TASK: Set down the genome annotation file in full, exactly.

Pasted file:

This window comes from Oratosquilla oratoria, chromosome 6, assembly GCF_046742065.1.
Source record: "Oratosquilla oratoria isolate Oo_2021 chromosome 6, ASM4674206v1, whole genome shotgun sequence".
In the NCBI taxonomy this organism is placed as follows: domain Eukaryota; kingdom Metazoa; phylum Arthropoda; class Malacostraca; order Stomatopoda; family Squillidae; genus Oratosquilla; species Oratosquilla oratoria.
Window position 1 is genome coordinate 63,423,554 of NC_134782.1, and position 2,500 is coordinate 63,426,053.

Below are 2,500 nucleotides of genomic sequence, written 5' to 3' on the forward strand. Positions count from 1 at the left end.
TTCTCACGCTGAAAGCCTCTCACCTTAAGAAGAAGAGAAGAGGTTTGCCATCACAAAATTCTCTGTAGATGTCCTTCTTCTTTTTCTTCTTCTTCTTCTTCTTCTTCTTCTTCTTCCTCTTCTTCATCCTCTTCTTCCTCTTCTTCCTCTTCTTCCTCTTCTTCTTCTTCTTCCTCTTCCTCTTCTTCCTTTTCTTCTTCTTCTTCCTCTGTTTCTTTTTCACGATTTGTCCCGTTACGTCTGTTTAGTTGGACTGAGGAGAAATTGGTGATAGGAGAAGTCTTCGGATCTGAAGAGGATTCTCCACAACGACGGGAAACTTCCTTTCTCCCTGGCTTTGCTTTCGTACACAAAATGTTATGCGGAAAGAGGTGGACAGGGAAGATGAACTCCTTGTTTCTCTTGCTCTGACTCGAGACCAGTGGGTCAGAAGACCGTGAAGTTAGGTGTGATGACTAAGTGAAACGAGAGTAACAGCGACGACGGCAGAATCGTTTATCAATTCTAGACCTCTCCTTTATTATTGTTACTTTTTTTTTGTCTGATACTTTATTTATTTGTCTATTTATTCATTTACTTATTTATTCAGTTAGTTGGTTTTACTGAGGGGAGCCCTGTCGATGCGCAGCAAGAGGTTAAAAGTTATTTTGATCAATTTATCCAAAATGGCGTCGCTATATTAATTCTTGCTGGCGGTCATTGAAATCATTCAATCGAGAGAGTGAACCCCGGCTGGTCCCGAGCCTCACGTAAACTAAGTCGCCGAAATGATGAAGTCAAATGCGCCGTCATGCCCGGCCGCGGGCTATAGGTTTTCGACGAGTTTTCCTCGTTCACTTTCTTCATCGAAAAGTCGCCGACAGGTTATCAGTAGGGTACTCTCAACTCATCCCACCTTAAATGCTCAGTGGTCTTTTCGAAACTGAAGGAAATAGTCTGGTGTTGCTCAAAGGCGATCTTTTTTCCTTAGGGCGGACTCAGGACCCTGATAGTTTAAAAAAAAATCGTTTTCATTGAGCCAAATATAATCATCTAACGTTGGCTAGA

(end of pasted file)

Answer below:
This window comes from Oratosquilla oratoria, chromosome 6, assembly GCF_046742065.1.
Source record: "Oratosquilla oratoria isolate Oo_2021 chromosome 6, ASM4674206v1, whole genome shotgun sequence".
In the NCBI taxonomy this organism is placed as follows: domain Eukaryota; kingdom Metazoa; phylum Arthropoda; class Malacostraca; order Stomatopoda; family Squillidae; genus Oratosquilla; species Oratosquilla oratoria.
Window position 1 is genome coordinate 63,423,554 of NC_134782.1, and position 2,500 is coordinate 63,426,053.

Below are 2,500 nucleotides of genomic sequence, written 5' to 3' on the forward strand. Positions count from 1 at the left end.
TTCTCACGCTGAAAGCCTCTCACCTTAAGAAGAAGAGAAGAGGTTTGCCATCACAAAATTCTCTGTAGATGTCCTTCTTCTTTTTCTTCTTCTTCTTCTTCTTCTTCTTCTTCTTCCTCTTCTTCATCCTCTTCTTCCTCTTCTTCCTCTTCTTCCTCTTCTTCTTCTTCTTCCTCTTCCTCTTCTTCCTTTTCTTCTTCTTCTTCCTCTGTTTCTTTTTCACGATTTGTCCCGTTACGTCTGTTTAGTTGGACTGAGGAGAAATTGGTGATAGGAGAAGTCTTCGGATCTGAAGAGGATTCTCCACAACGACGGGAAACTTCCTTTCTCCCTGGCTTTGCTTTCGTACACAAAATGTTATGCGGAAAGAGGTGGACAGGGAAGATGAACTCCTTGTTTCTCTTGCTCTGACTCGAGACCAGTGGGTCAGAAGACCGTGAAGTTAGGTGTGATGACTAAGTGAAACGAGAGTAACAGCGACGACGGCAGAATCGTTTATCAATTCTAGACCTCTCCTTTATTATTGTTACTTTTTTTTTGTCTGATACTTTATTTATTTGTCTATTTATTCATTTACTTATTTATTCAGTTAGTTGGTTTTACTGAGGGGAGCCCTGTCGATGCGCAGCAAGAGGTTAAAAGTTATTTTGATCAATTTATCCAAAATGGCGTCGCTATATTAATTCTTGCTGGCGGTCATTGAAATCATTCAATCGAGAGAGTGAACCCCGGCTGGTCCCGAGCCTCACGTAAACTAAGTCGCCGAAATGATGAAGTCAAATGCGCCGTCATGCCCGGCCGCGGGCTATAGGTTTTCGACGAGTTTTCCTCGTTCACTTTCTTCATCGAAAAGTCGCCGACAGGTTATCAGTAGGGTACTCTCAACTCATCCCACCTTAAATGCTCAGTGGTCTTTTCGAAACTGAAGGAAATAGTCTGGTGTTGCTCAAAGGCGATCTTTTTTCCTTAGGGCGGACTCAGGACCCTGATAGTTTAAAAAAAAATCGTTTTCATTGAGCCAAATATAATCATCTAACGTTGGCTAGA